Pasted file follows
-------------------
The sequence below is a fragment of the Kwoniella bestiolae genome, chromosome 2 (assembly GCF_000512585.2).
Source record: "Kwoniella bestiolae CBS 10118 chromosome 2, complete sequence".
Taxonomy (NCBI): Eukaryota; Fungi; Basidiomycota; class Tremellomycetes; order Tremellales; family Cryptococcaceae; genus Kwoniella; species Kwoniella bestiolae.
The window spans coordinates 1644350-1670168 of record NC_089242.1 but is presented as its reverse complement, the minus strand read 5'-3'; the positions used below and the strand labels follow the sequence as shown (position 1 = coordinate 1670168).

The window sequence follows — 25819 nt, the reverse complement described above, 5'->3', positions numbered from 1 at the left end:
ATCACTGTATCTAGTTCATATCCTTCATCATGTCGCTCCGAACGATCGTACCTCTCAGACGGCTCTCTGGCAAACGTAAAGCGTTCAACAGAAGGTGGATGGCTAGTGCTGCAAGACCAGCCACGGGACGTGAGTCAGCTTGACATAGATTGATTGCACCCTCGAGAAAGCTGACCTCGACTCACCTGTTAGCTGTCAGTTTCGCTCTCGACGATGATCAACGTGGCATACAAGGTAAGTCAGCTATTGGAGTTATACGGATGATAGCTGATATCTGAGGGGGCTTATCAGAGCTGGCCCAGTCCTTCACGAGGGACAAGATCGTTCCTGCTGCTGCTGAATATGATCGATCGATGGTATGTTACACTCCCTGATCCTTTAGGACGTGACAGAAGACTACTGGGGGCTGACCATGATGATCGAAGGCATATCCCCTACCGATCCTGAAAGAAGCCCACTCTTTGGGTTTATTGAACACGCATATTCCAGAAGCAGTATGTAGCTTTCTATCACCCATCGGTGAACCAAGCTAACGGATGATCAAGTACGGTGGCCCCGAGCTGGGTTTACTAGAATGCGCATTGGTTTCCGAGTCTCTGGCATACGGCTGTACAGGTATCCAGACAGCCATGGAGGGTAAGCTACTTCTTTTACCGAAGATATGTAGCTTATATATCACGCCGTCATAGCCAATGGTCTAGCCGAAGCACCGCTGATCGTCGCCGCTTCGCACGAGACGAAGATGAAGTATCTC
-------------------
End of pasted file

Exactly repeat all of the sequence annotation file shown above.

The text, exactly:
The sequence below is a fragment of the Kwoniella bestiolae genome, chromosome 2 (assembly GCF_000512585.2).
Source record: "Kwoniella bestiolae CBS 10118 chromosome 2, complete sequence".
Taxonomy (NCBI): Eukaryota; Fungi; Basidiomycota; class Tremellomycetes; order Tremellales; family Cryptococcaceae; genus Kwoniella; species Kwoniella bestiolae.
The window spans coordinates 1644350-1670168 of record NC_089242.1 but is presented as its reverse complement, the minus strand read 5'-3'; the positions used below and the strand labels follow the sequence as shown (position 1 = coordinate 1670168).

The window sequence follows — 25819 nt, the reverse complement described above, 5'->3', positions numbered from 1 at the left end:
ATCACTGTATCTAGTTCATATCCTTCATCATGTCGCTCCGAACGATCGTACCTCTCAGACGGCTCTCTGGCAAACGTAAAGCGTTCAACAGAAGGTGGATGGCTAGTGCTGCAAGACCAGCCACGGGACGTGAGTCAGCTTGACATAGATTGATTGCACCCTCGAGAAAGCTGACCTCGACTCACCTGTTAGCTGTCAGTTTCGCTCTCGACGATGATCAACGTGGCATACAAGGTAAGTCAGCTATTGGAGTTATACGGATGATAGCTGATATCTGAGGGGGCTTATCAGAGCTGGCCCAGTCCTTCACGAGGGACAAGATCGTTCCTGCTGCTGCTGAATATGATCGATCGATGGTATGTTACACTCCCTGATCCTTTAGGACGTGACAGAAGACTACTGGGGGCTGACCATGATGATCGAAGGCATATCCCCTACCGATCCTGAAAGAAGCCCACTCTTTGGGTTTATTGAACACGCATATTCCAGAAGCAGTATGTAGCTTTCTATCACCCATCGGTGAACCAAGCTAACGGATGATCAAGTACGGTGGCCCCGAGCTGGGTTTACTAGAATGCGCATTGGTTTCCGAGTCTCTGGCATACGGCTGTACAGGTATCCAGACAGCCATGGAGGGTAAGCTACTTCTTTTACCGAAGATATGTAGCTTATATATCACGCCGTCATAGCCAATGGTCTAGCCGAAGCACCGCTGATCGTCGCCGCTTCGCACGAGACGAAGATGAAGTATCTC